"I never paint dreams or nightmares. I paint my own reality." ~ Frida Kahlo

I feel like a new bride, who just moved into her new apartment!

That's what a fresh paint job will do for your spirits.

We have loved this apartment for the last eight years. It has been our friend and haven. We have wonderful landlords, interesting and delightful neighbors, a loving and accepting rabbi and community. But while the landlords, friends, neighbors, rabbi and community are still fresh and exciting, the apartment walls were showing their age. I'm not going to show you before-and-after pictures, because it had gotten a bit embarrassing. This winter's mold had gotten ahead of my yearly efforts with economica. (You have to be healthy to wash a ceiling with bleach; and we feel like we've suffered the ten plagues this year, thanks to seven truly blessed months of our grandchildren living with us: colds, strep, flu, chicken pox -- you should never see a 21-year-old who's caught his tiny nephew's chicken pox -- bronchitis, a stomach bug, pneumonia...)

We called Moshe Aaron Swartz, our friend and neighbor and owner of Primary Painter Moshe, for an estimate. He came by with his stack of paint color cards, looked over our apartment, and gave his recommendations. He knew we would want easy-to-wash paint here, mold-retardant paint there... It was obvious from the beginning that Moshe cares very much about doing a great job, and about making sure that his clients' individual needs are satisfied. When we were finished with the plan, the Dearly Beloved and I were excited about the color choices, ideas, and even the price, which seemed very reasonable.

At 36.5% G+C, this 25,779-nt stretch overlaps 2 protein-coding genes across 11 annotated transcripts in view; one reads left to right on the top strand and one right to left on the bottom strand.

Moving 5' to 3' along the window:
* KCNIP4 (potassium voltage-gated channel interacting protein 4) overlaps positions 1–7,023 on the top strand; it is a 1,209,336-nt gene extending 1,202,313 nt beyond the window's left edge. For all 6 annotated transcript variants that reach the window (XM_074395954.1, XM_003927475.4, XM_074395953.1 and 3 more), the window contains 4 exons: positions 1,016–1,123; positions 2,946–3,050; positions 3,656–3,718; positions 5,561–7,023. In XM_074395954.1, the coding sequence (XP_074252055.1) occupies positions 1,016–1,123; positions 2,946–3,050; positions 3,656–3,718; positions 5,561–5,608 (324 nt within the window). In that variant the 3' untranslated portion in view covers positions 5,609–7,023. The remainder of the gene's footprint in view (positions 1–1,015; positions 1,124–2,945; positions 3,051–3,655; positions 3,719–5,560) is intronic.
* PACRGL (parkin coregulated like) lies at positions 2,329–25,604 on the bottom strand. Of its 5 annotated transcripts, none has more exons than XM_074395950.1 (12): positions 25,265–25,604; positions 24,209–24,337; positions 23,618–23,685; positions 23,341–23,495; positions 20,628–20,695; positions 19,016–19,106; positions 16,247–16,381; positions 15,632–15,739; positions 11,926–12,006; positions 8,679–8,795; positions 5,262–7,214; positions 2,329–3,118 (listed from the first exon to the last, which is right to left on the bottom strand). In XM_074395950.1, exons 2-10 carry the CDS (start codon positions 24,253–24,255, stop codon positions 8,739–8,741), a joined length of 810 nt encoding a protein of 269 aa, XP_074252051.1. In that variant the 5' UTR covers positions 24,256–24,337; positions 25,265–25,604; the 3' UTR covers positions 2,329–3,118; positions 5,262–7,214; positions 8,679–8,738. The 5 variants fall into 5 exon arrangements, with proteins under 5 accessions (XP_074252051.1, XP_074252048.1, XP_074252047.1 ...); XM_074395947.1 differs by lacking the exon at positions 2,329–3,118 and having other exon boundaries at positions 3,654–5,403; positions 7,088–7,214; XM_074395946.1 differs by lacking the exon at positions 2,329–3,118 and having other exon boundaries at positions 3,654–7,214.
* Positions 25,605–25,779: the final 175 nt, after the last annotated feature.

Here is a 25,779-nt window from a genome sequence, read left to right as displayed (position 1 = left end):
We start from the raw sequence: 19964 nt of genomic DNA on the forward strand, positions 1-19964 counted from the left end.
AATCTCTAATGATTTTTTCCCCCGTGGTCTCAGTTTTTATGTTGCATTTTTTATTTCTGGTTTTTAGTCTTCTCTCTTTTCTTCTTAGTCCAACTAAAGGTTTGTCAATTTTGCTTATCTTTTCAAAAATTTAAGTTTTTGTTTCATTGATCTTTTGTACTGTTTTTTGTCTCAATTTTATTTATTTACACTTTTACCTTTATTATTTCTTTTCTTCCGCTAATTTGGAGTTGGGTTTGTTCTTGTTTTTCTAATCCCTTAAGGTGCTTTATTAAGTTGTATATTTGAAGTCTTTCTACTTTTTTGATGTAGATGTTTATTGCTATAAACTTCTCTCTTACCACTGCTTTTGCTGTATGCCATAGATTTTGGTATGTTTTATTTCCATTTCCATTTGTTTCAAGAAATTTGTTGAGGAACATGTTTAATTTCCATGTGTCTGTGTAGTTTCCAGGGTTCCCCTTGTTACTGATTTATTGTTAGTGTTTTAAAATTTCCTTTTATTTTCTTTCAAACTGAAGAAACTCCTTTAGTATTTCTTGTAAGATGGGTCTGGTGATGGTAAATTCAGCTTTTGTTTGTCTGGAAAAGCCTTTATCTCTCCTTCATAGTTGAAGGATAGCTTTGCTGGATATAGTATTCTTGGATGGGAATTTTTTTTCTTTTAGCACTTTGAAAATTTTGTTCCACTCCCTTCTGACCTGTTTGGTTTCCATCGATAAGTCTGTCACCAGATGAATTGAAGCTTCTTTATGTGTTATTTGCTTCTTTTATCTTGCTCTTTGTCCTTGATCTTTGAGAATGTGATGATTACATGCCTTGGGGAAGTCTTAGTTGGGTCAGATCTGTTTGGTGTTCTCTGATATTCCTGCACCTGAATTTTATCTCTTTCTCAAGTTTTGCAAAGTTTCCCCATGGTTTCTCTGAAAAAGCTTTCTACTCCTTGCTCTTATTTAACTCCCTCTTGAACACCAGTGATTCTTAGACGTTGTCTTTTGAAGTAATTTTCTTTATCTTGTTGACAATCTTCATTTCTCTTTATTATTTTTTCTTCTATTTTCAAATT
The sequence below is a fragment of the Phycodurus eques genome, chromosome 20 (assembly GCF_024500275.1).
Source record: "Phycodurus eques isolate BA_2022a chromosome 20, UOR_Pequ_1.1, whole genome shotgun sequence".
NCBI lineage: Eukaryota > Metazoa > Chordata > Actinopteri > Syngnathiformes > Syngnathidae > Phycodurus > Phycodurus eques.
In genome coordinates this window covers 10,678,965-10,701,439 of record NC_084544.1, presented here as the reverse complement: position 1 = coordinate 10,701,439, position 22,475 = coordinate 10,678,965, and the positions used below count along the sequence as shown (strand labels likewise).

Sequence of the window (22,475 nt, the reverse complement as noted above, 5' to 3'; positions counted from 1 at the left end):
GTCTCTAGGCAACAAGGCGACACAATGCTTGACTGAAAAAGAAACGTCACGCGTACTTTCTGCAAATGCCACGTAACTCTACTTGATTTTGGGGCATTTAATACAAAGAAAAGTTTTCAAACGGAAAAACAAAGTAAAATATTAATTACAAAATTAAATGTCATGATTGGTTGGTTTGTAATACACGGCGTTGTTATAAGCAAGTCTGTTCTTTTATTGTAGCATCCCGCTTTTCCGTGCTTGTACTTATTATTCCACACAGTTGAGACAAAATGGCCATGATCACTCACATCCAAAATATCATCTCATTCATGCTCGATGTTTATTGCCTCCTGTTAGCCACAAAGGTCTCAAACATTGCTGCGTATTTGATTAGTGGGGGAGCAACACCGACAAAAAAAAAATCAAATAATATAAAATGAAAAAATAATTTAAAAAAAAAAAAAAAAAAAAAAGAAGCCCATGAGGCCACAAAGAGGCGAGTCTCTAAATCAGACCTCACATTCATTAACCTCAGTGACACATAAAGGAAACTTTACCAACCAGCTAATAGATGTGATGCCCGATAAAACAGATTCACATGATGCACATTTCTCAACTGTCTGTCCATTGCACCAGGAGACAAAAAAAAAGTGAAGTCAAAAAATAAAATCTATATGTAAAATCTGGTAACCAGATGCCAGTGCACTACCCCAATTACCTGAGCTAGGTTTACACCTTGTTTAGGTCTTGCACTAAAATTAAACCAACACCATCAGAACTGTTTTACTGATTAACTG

New paint. Fresh, new beginnings. Color-crayon marks surrounded by chocolate finger prints, teenager shmutz haloing bathroom light switches, the pencil growth chart on the kitchen wall -- all obscured by "What an Inspiration" turquoise and "Perfume Powder" soft yellow Meshi ("easy to clean") paint. Eight years of history, embalmed but not forgotten.

Eli Tryfus, Moshe Aaron Swartz, Yedidya Fisch, after a job well done.
Moshe assured us that we wouldn't need to move anything ourselves, save for computers, and that the entire operation could be completed in one day. We were a bit skeptical, because the Eastmans have collected a lot of stuff over the years. And yes, like most semi-neurotic housewives, I made sure that a lot of life's detritus was out of the way before the agreed-upon hour.